Author Eudora Welty Describes Unjust Treatment of African American Women
On the fifteenth of September 1963, a white man was seen setting a box beneath the steps of the Sixteenth Street Baptist Church in Birmingham, Alabama. The contents of the box: 122 sticks of dynamite. Minutes later, the makeshift bomb exploded, killing four young African American girls and injuring twenty-three other people. The white man, Robert Chambliss, paid a one hundred dollar fine for possessing dynamite without a permit. He was found not guilty of murder, and the case was added to a long list of "unsolved" bombings, police killings, and other acts of violence against the African American community.
This was the world in which Eudora Welty wrote. A native of the South, Welty witnessed racism and anti-Black violence-such as the infamous Birmingham Bombing-first hand. She saw the innocent injured and slain because of the color of their skin. She watched as Black men struggled and finally gained equality -and as Black women failed to be equal within the walls of their own homes. And was Eudora Welty silent? Or did she speak out against these wrongs? Critics accused Welty of ignoring politics in her work. "Some have questioned her ... failure to lobby for the rights of blacks" (Ealy). However, Welty's portrayal of African American women in her stories highlights her belief that they were trapped in a world of injustice-a society controlled by whites and a culture dominated by men. Eudora Welty speaks through two characters, Phoenix and Livvie, and their dealings with different types of authority.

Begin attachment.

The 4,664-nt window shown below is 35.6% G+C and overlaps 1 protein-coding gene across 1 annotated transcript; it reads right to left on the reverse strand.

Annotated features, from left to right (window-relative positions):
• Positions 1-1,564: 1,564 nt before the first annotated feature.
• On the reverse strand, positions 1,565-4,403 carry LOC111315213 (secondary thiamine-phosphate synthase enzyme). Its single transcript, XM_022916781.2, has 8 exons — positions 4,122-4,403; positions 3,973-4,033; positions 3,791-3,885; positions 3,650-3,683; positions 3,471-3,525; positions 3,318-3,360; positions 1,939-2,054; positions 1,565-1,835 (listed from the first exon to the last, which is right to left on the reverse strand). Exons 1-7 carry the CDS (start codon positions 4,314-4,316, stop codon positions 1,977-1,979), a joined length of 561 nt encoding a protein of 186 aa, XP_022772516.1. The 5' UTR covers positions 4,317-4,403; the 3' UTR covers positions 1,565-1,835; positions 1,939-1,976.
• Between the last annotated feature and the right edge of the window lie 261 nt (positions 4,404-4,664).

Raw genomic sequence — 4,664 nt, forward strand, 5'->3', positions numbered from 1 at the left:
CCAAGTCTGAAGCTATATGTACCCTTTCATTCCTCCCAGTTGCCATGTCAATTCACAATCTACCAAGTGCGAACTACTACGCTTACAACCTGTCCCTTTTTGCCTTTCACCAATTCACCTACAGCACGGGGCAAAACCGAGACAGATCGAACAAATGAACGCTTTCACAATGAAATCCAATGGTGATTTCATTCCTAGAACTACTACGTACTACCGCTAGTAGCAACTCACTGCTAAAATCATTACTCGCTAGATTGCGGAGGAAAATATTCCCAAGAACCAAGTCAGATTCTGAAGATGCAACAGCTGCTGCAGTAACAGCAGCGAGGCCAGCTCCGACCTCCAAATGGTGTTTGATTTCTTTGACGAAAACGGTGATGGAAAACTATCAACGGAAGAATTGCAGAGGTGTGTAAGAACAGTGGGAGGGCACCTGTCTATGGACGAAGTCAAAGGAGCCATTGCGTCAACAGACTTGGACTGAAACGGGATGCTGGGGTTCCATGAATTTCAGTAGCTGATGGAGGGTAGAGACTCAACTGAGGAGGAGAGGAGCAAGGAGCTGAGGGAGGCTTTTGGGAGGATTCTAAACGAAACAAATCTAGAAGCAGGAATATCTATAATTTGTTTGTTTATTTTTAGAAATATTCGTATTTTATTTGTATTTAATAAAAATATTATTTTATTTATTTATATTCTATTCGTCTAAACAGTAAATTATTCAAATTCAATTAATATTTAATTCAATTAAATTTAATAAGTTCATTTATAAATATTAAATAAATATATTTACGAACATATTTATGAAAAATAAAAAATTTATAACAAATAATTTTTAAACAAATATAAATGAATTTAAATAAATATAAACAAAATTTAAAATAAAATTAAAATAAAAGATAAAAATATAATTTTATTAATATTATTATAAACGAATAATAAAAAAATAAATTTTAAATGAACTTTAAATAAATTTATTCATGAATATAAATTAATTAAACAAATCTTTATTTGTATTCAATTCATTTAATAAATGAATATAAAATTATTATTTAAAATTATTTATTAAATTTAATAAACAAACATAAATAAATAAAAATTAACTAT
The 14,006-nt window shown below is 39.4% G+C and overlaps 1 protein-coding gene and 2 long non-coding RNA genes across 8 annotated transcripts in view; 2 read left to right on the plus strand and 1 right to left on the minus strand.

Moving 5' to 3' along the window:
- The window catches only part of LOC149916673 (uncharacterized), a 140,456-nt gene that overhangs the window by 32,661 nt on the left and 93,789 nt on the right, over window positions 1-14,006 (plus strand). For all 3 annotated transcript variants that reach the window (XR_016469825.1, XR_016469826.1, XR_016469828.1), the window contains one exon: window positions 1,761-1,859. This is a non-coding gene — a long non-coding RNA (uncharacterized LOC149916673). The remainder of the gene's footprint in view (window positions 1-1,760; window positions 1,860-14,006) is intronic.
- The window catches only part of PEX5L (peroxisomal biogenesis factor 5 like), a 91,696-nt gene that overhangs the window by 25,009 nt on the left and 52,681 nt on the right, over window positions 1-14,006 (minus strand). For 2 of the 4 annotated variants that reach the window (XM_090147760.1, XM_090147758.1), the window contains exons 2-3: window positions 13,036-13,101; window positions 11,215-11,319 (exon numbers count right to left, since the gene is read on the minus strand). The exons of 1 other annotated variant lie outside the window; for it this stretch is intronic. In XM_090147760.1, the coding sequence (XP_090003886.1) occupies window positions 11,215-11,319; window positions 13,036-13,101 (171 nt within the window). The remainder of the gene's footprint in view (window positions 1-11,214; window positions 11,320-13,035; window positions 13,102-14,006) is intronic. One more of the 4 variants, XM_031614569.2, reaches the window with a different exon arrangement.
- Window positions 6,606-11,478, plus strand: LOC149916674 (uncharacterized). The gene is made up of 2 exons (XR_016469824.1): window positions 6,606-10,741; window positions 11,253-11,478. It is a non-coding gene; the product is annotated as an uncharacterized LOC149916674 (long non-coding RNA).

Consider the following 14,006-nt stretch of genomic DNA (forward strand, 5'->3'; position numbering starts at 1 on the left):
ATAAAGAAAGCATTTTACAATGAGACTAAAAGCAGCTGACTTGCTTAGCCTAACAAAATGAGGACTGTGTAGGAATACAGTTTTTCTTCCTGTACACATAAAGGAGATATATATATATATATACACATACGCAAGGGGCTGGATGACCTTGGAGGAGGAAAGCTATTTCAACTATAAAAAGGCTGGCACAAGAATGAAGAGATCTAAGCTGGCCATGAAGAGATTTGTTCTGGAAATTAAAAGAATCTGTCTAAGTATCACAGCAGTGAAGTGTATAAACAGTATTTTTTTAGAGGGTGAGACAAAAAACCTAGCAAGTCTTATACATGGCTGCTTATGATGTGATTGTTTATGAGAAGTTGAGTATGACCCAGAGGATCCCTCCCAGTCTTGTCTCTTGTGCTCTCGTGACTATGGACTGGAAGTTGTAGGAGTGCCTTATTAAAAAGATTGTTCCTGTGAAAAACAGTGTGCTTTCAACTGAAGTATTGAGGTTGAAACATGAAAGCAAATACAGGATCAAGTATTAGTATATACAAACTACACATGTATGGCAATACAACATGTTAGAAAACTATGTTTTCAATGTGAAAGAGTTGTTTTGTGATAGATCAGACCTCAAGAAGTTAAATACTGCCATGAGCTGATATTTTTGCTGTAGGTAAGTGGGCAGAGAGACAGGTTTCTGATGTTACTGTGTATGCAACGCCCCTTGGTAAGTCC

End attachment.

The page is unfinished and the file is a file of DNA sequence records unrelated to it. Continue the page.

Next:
Welty emphasizes the hopeless situation of African American women through her characters' encounters with the authority of nature. She creates a world in which Black women are powerless; it is a world where piles of fallen leaves or the very thorns of a bush can seem to take hold of their lives. Livvie, a young Black girl who is married to an old, domineering Black man, feels suffocated by her husband's authority. In an attempt to escape his control, if only for a brief moment, she "steal[s] away" down the Natchez Trace (Welty 157). The language Welty uses to describe Livvie's walk through the Trace shows the seriousness of her actions. She must be secretive, lest Solomon catch her in her disobedience. Livvie, however, does not go far. As if to trap her in Solomon's presence, dead leaves on the ground reach "as high as her knees," and she feels "as if she [is wading] a river as she [goes]" (Welty 157-158). These leaves are almost hostile-her legs are "all scratched and bleeding" from the journey (Welty 158). Finally, Livvie gives up altogether, saying that "it [is] not like a road that [goes] anywhere" (Welty 158). Piles of leaves halt Livvie's attempted escape. It is as if nature is protesting her challenge of authority.
Another character, Phoenix Jackson, has a similar encounter with nature. In the first paragraph of "A Worn Path," Phoenix is described as...